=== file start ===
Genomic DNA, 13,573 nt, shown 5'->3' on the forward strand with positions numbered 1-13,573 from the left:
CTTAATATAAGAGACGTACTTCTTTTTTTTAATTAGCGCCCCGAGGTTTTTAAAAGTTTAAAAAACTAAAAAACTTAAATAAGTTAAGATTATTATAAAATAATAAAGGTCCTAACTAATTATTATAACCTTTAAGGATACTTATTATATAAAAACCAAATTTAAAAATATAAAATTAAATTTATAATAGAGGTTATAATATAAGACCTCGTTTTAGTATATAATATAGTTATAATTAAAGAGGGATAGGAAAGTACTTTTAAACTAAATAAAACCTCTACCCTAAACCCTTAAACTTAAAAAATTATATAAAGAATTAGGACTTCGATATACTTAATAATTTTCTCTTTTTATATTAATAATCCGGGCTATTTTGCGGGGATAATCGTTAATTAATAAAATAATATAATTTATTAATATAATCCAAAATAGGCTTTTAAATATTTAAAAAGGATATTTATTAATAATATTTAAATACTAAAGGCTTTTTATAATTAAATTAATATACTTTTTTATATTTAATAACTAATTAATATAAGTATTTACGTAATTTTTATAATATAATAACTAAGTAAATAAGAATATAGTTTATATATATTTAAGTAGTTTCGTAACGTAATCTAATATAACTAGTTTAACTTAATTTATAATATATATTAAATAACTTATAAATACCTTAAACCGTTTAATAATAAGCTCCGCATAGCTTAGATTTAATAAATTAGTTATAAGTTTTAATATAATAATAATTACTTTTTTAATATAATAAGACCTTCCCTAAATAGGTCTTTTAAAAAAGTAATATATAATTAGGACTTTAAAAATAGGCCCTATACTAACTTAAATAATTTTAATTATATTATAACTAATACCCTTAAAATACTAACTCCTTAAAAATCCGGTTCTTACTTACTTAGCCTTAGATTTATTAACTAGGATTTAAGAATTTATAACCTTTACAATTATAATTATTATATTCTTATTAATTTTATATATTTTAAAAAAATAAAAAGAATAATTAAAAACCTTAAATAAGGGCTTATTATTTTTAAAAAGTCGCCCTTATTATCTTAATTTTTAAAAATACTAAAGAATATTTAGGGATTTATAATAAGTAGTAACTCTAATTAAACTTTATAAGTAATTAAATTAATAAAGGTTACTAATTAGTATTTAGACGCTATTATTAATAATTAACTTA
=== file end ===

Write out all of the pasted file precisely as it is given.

Genomic DNA, 13,573 nt, shown 5'->3' on the forward strand with positions numbered 1-13,573 from the left:
CTTAATATAAGAGACGTACTTCTTTTTTTTAATTAGCGCCCCGAGGTTTTTAAAAGTTTAAAAAACTAAAAAACTTAAATAAGTTAAGATTATTATAAAATAATAAAGGTCCTAACTAATTATTATAACCTTTAAGGATACTTATTATATAAAAACCAAATTTAAAAATATAAAATTAAATTTATAATAGAGGTTATAATATAAGACCTCGTTTTAGTATATAATATAGTTATAATTAAAGAGGGATAGGAAAGTACTTTTAAACTAAATAAAACCTCTACCCTAAACCCTTAAACTTAAAAAATTATATAAAGAATTAGGACTTCGATATACTTAATAATTTTCTCTTTTTATATTAATAATCCGGGCTATTTTGCGGGGATAATCGTTAATTAATAAAATAATATAATTTATTAATATAATCCAAAATAGGCTTTTAAATATTTAAAAAGGATATTTATTAATAATATTTAAATACTAAAGGCTTTTTATAATTAAATTAATATACTTTTTTATATTTAATAACTAATTAATATAAGTATTTACGTAATTTTTATAATATAATAACTAAGTAAATAAGAATATAGTTTATATATATTTAAGTAGTTTCGTAACGTAATCTAATATAACTAGTTTAACTTAATTTATAATATATATTAAATAACTTATAAATACCTTAAACCGTTTAATAATAAGCTCCGCATAGCTTAGATTTAATAAATTAGTTATAAGTTTTAATATAATAATAATTACTTTTTTAATATAATAAGACCTTCCCTAAATAGGTCTTTTAAAAAAGTAATATATAATTAGGACTTTAAAAATAGGCCCTATACTAACTTAAATAATTTTAATTATATTATAACTAATACCCTTAAAATACTAACTCCTTAAAAATCCGGTTCTTACTTACTTAGCCTTAGATTTATTAACTAGGATTTAAGAATTTATAACCTTTACAATTATAATTATTATATTCTTATTAATTTTATATATTTTAAAAAAATAAAAAGAATAATTAAAAACCTTAAATAAGGGCTTATTATTTTTAAAAAGTCGCCCTTATTATCTTAATTTTTAAAAATACTAAAGAATATTTAGGGATTTATAATAAGTAGTAACTCTAATTAAACTTTATAAGTAATTAAATTAATAAAGGTTACTAATTAGTATTTAGACGCTATTATTAATAATTAACTTA